If You Wanna Be Happy

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"If You Wanna Be Happy"
Single by Jimmy Soul
B-side Don't Release Me
Released 1963
Format 7" vinyl
Genre Doo-wop
Length 2:14
Label S.P.Q.R./London Records
Writer(s) Joseph Royster
Carmella Guida
Frank Guida

"If You Wanna Be Happy" is a song recorded by Jimmy Soul, written by Joseph Royster, Carmella Guida and Frank Guida.

Background[edit]

"If You Wanna Be Happy" is based on the song "Ugly Woman" by the Trinidadian calypsonian Roaring Lion recorded in 1934. It hit number one on the Billboard Hot 100 on May 18, 1963, as well as the R&B singles chart.[1] It was issued on Guida's S.P.Q.R. label and distributed by London Records, and in the United Kingdom on EMI's Stateside label.

The original single lists a running time of 2:14; some later releases are slightly longer due to a longer fade-out. The song was banned on many radio stations, due to the use of the words "Ugly Girl/ Woman." Towards the end of the song, a brief dialogue takes place between Soul and a backup singer, based on Bo Diddley's song "Say Man": "Say Man!!"/ "Hey baby"/ "I saw your wife the other day."/ "Yeah??"/ "Yeah, and she's ugly-y-y-y-y!!!"/ "Yeah, she's ugly, but she sure can cook, baby"./ "Yeah, alright."/ Soul's counterpoint melody in a falsetto is heard as the song fades out.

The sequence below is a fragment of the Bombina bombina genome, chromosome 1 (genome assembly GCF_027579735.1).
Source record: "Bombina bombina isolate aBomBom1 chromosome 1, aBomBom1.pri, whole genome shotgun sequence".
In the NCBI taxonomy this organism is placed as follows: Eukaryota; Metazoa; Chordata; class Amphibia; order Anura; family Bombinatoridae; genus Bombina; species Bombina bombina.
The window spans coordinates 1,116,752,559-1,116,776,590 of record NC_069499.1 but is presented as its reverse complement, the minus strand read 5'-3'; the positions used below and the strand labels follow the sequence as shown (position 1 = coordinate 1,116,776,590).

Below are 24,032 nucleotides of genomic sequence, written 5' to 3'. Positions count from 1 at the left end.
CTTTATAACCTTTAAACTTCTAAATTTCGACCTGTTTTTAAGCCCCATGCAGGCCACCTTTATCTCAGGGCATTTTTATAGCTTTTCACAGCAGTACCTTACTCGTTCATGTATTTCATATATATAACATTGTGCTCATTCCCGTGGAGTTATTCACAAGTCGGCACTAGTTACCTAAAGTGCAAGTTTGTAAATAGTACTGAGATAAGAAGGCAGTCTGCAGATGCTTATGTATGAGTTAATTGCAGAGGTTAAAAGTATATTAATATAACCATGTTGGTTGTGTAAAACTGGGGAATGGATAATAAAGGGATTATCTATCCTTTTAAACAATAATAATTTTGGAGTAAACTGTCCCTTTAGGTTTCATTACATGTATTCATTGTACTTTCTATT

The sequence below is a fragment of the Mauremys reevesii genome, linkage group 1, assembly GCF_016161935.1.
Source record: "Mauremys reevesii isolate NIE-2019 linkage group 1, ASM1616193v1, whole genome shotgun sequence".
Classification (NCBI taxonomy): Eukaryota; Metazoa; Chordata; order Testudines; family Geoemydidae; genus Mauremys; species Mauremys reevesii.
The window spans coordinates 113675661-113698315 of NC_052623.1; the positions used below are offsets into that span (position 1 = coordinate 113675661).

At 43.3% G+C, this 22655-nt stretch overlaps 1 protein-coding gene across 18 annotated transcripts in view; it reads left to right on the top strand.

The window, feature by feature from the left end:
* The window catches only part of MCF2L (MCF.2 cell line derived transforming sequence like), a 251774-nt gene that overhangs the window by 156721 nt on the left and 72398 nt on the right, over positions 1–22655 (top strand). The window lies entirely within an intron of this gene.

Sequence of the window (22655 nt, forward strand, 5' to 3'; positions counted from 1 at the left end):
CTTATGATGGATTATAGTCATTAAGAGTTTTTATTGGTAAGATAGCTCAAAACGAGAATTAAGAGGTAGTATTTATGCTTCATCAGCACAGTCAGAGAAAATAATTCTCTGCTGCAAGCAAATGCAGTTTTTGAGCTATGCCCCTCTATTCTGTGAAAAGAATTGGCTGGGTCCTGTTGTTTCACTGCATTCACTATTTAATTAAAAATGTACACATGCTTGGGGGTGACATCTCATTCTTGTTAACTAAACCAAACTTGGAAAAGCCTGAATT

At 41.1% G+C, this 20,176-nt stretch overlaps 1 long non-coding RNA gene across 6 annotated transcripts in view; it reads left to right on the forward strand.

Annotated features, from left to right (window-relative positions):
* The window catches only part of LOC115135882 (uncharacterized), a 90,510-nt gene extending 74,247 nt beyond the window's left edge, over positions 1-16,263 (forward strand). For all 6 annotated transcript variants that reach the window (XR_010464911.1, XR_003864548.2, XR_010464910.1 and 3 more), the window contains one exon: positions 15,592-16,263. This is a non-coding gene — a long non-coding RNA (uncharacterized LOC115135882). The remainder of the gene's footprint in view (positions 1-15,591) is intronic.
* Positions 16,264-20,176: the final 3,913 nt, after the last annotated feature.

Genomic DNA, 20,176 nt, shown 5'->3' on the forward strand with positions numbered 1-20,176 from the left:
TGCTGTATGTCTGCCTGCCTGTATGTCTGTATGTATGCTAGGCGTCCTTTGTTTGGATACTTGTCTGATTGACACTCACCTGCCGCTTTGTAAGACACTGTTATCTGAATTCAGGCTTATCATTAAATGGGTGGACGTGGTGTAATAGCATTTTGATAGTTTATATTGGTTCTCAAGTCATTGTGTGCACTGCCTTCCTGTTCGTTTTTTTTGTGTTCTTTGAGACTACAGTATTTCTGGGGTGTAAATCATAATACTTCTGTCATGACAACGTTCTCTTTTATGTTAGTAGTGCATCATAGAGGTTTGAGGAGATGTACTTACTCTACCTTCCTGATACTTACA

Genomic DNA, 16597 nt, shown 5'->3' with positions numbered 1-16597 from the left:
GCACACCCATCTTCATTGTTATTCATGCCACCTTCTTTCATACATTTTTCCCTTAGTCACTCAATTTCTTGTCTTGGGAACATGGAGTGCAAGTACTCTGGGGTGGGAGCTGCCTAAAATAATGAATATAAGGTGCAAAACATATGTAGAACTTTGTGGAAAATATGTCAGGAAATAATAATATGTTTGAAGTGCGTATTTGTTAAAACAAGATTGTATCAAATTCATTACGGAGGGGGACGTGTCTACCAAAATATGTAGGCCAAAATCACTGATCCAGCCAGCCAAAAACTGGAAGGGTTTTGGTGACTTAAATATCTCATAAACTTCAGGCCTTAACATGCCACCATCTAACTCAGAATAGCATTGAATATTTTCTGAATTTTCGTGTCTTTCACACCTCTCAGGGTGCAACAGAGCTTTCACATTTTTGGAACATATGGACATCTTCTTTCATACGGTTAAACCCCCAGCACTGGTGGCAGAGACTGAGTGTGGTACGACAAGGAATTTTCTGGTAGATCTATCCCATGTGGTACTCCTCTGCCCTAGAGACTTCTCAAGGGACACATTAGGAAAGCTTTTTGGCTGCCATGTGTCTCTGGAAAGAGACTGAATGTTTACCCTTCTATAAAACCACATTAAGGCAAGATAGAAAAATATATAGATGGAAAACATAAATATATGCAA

Popular culture[edit]

The song is featured in the films "Clean and Sober" (1988), "Chances Are" (1989), Mermaids (1990) and on the soundtrack of My Best Friend's Wedding (1997). The song, or possibly Roaring Lion's version, can also be heard in Tiger Bay (1959) sung by a group of street musicians at a wedding. The song has also been used as background music for the shock site Lemonparty.

Covers[edit]

References[edit]

  1. ^ Whitburn, Joel (2004). Top R&B/Hip-Hop Singles: 1942-2004. Record Research. p. 803. 
Preceded by
"I Will Follow Him" by Little Peggy March
Billboard Hot 100 number-one single
May 18, 1963 – May 25, 1963
Succeeded by
"It's My Party" by Lesley Gore
Preceded by
"I Will Follow Him" by Little Peggy March
Billboard Hot R&B Singles number-one single
June 1, 1963
Succeeded by
"Another Saturday Night" by Sam Cooke